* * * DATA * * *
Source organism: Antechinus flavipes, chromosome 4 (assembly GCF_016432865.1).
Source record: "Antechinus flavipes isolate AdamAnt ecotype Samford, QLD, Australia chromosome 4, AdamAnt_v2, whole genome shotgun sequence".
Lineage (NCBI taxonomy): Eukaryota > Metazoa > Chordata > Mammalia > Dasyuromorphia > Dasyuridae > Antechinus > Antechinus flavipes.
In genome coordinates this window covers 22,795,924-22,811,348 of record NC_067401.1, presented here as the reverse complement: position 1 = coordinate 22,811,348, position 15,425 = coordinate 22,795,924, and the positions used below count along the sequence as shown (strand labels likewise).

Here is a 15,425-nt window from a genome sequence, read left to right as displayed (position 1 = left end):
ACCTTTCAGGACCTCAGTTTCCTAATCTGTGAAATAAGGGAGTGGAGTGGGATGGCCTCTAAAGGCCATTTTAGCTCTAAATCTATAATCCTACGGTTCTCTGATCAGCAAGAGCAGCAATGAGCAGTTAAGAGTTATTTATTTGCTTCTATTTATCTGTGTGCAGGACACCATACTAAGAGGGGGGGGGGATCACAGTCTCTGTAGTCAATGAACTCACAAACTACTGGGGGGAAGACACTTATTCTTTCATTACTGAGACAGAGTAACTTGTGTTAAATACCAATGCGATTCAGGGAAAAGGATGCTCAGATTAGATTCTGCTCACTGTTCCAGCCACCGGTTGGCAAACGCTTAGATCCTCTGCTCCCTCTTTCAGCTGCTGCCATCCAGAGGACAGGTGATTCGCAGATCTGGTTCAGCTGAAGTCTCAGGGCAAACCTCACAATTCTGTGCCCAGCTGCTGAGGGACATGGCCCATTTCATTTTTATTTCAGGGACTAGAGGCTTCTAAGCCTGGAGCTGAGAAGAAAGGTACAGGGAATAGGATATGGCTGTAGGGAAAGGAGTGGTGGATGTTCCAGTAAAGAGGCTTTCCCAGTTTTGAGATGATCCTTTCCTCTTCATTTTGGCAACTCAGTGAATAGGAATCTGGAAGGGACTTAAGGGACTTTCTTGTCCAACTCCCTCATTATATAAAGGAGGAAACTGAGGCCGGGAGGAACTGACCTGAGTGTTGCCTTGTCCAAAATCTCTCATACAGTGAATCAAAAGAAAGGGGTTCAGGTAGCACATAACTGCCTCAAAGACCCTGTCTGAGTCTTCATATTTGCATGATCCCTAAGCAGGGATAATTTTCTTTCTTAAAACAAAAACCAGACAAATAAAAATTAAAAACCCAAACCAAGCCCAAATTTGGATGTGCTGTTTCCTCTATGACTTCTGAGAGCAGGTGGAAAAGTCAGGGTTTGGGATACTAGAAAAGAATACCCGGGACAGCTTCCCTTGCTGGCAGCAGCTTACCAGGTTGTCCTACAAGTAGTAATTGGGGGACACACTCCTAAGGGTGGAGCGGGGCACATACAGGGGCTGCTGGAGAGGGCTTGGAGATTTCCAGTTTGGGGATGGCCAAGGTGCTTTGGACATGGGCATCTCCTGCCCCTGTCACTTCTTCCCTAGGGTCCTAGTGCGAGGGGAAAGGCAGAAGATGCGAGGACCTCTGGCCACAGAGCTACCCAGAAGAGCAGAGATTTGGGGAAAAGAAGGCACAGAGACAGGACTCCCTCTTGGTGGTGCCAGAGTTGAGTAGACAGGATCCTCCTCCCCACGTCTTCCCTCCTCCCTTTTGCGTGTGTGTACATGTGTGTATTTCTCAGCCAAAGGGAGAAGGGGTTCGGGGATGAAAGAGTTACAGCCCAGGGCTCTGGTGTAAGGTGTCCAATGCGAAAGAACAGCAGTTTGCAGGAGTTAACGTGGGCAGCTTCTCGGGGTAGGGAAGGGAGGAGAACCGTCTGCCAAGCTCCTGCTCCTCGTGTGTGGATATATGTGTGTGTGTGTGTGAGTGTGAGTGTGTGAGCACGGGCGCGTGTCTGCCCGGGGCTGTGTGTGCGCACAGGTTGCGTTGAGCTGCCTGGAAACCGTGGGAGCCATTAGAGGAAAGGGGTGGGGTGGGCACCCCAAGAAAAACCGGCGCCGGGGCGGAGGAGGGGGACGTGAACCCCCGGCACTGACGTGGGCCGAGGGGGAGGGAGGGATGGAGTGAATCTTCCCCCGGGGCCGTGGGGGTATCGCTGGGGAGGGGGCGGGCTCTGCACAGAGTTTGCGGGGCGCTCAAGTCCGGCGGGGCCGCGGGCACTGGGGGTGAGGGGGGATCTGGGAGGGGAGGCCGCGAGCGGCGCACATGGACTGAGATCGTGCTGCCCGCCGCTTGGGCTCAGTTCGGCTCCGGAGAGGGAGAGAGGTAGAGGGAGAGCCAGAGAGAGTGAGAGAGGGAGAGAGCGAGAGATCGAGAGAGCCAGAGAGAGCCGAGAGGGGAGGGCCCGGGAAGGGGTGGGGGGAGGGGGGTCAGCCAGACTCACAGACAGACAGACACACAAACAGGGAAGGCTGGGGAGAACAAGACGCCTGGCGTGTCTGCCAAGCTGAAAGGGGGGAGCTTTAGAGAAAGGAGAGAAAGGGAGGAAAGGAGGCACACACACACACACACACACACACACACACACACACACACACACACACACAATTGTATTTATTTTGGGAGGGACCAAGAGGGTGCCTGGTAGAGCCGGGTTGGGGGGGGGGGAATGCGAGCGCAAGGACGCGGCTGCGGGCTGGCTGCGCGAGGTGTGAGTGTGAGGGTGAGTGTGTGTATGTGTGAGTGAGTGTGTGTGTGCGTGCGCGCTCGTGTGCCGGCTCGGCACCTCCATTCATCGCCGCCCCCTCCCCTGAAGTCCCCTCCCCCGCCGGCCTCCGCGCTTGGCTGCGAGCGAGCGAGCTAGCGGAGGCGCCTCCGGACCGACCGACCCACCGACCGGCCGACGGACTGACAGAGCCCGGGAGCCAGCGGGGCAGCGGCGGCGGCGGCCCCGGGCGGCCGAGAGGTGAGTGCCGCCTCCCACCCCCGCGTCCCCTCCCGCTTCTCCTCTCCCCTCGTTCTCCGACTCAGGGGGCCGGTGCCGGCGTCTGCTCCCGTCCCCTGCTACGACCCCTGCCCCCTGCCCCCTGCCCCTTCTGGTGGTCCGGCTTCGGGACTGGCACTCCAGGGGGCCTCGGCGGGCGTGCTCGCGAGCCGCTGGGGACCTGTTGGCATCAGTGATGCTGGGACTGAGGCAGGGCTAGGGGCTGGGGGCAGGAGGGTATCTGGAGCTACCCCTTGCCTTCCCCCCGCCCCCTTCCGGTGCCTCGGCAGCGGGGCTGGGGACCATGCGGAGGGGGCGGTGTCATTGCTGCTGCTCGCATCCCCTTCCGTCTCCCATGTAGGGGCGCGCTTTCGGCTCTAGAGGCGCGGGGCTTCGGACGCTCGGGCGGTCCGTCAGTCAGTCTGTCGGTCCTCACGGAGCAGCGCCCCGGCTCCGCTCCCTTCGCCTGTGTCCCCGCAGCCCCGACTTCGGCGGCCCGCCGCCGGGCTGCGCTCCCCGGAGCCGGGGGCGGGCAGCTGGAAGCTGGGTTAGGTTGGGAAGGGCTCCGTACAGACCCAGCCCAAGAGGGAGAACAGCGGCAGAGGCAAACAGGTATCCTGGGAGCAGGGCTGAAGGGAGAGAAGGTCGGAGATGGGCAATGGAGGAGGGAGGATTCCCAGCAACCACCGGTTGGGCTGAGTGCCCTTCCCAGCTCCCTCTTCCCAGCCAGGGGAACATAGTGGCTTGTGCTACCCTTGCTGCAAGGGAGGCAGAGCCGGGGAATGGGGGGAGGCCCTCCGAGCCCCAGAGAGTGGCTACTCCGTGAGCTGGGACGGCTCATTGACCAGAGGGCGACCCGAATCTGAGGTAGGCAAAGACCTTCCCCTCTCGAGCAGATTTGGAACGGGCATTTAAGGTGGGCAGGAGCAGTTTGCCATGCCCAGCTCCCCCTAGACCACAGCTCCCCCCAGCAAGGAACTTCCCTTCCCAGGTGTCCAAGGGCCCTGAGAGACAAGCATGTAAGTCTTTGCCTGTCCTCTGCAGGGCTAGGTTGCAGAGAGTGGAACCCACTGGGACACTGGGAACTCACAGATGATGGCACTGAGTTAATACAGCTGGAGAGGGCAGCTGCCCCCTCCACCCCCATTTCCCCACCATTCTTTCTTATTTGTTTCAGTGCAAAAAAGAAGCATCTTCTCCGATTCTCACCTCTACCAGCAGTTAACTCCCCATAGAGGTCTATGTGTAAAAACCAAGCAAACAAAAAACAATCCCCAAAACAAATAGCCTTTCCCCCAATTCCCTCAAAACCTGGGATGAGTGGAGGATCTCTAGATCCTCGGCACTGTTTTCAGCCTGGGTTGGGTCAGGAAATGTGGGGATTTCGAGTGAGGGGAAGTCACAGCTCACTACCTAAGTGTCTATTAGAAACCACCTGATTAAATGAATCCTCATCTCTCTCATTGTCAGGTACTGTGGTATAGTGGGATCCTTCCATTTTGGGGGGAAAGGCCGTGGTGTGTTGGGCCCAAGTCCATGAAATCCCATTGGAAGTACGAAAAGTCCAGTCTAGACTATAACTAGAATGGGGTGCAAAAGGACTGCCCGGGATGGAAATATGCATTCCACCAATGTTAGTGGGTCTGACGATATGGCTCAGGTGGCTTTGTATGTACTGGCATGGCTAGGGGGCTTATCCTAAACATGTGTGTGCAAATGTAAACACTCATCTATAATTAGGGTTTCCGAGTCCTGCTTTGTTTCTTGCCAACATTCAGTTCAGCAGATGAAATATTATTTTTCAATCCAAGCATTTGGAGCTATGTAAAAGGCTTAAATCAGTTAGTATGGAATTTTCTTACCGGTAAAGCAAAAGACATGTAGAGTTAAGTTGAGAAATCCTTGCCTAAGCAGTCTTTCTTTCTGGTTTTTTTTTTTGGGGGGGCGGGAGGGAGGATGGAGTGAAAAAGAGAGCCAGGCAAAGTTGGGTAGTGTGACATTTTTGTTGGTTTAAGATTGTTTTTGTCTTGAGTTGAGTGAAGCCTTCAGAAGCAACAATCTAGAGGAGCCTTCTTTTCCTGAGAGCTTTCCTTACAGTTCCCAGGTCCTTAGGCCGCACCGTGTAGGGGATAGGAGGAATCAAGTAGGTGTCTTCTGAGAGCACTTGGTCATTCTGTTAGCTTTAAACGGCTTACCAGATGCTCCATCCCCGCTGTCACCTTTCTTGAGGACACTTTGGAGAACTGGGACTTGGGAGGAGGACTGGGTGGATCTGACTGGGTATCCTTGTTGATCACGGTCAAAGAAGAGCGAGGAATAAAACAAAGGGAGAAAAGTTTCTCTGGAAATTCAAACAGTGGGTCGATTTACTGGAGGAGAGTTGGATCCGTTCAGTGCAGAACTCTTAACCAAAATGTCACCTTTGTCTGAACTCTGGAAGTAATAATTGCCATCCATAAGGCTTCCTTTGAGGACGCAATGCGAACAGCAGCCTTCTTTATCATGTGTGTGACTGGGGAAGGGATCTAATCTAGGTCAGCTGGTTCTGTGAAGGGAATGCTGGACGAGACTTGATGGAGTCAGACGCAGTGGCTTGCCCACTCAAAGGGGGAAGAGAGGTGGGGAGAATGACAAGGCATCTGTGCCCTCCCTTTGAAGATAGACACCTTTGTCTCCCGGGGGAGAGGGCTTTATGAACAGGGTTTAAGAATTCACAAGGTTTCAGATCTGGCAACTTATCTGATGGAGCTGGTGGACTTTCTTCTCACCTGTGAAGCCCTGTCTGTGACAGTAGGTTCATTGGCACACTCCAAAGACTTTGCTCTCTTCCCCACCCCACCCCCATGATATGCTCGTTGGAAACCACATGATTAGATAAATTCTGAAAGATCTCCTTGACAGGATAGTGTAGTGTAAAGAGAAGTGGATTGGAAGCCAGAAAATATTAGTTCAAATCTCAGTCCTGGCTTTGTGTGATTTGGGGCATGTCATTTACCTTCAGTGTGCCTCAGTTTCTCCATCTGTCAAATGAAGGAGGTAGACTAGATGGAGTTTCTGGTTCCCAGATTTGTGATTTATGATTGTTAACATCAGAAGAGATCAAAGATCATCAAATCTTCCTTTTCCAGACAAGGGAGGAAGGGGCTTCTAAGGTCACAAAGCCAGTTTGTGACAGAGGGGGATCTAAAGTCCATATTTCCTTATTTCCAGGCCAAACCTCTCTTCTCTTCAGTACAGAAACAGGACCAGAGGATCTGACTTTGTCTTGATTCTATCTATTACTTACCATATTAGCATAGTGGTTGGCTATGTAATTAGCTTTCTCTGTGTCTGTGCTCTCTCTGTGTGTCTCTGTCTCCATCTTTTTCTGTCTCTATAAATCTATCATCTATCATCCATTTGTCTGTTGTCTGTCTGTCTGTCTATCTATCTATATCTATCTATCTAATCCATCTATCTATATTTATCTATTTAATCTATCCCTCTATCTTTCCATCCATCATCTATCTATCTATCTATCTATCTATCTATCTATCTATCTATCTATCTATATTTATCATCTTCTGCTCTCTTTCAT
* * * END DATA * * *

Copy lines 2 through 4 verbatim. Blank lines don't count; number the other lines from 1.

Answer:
Source record: "Antechinus flavipes isolate AdamAnt ecotype Samford, QLD, Australia chromosome 4, AdamAnt_v2, whole genome shotgun sequence".
Lineage (NCBI taxonomy): Eukaryota > Metazoa > Chordata > Mammalia > Dasyuromorphia > Dasyuridae > Antechinus > Antechinus flavipes.
In genome coordinates this window covers 22,795,924-22,811,348 of record NC_067401.1, presented here as the reverse complement: position 1 = coordinate 22,811,348, position 15,425 = coordinate 22,795,924, and the positions used below count along the sequence as shown (strand labels likewise).